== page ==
Inflation surged to a five-year high in September as rising food and transport costs upped the financial pressure on households.
Figures from the Office for National Statistics (ONS) showed the Consumer Price Index (CPI) measure of inflation rose to 3% last month, up from 2.9% in August and in line with expectations.
It matches the level in April 2012, with the rate last higher in March that year when it reached 3.5%.
Households have been feeling the pinch as the Brexit-hit pound bumps up everyday prices and wage growth tracks behind inflation.
ONS head of inflation Mike Prestwood said: "Food prices and a range of transport costs helped push up inflation in September.
"These effects were partly offset by clothing prices that rose less strongly than this time last year."
The jump in CPI leaves Bank of England Governor Mark Carney on the brink of having to write a letter to Chancellor Philip Hammond explaining why inflation is rising so rapidly.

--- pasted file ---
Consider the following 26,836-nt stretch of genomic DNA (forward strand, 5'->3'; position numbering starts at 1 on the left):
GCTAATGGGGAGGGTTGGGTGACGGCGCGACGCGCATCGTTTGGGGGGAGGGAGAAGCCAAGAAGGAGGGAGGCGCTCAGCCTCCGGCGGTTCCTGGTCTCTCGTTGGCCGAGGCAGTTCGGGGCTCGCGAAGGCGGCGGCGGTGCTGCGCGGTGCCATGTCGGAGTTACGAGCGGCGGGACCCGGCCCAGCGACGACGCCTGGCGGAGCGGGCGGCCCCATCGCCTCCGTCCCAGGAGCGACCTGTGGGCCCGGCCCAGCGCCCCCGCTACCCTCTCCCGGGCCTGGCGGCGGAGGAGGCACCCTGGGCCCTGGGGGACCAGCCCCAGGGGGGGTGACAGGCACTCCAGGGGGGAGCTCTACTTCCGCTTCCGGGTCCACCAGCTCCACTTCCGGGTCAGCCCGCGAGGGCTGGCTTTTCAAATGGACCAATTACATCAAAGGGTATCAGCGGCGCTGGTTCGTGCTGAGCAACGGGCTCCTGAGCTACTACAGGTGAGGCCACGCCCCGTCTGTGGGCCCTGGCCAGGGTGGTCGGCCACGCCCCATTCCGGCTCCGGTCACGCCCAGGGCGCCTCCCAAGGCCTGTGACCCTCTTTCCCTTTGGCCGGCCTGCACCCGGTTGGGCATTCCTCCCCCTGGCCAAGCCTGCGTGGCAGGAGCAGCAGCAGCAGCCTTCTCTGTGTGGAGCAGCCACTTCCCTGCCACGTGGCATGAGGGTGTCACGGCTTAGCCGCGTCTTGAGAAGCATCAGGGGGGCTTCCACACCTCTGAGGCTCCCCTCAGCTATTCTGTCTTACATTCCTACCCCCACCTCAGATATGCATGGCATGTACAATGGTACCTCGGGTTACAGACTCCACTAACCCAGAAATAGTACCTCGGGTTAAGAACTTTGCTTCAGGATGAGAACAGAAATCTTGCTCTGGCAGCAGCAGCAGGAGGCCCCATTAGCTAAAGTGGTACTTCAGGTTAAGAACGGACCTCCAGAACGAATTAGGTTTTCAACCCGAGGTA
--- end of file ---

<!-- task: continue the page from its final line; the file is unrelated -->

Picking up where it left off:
The Government has set an inflation target of 2%, with protocol dictating that Mr Carney must contact the Chancellor if inflation exceeds 3% or falls short of 1%.
It came as the Retail Price Index (RPI), which is used to set next year's business rates, was unchanged last month at 3.9%.
Despite coming in shy of expectations, the rate still ensures businesses face a hefty tax hike in 2018 on top of the £23.9 billion the Government is expected to haul in from English firms this year.
Focusing on CPI, the ONS said food and non-alcoholic drinks rose by 0.8% month-on-month in September after falling by 0.1% over the same period last year.
On an annual basis, prices rose by 3% last month, its highest level since October 2013 when it climbed by 3.9%.
Transport costs also put upward pressure on the headline rate in September after recording a smaller month-on-month fall of 1.3% in contrast to a drop of 2.3% in 2016.
Fuel prices also pushed higher, with petrol and diesel both stepping up by 2.5p on the month to 118.2p and 120.1p respectively.
The Consumer Price Index, including owner-occupiers' housing costs (CPIH), was 2.8% in September, up from 2.7% in August.
CPIH is the ONS's preferred measure of inflation, which includes costs associated with living in, maintaining and owning a home.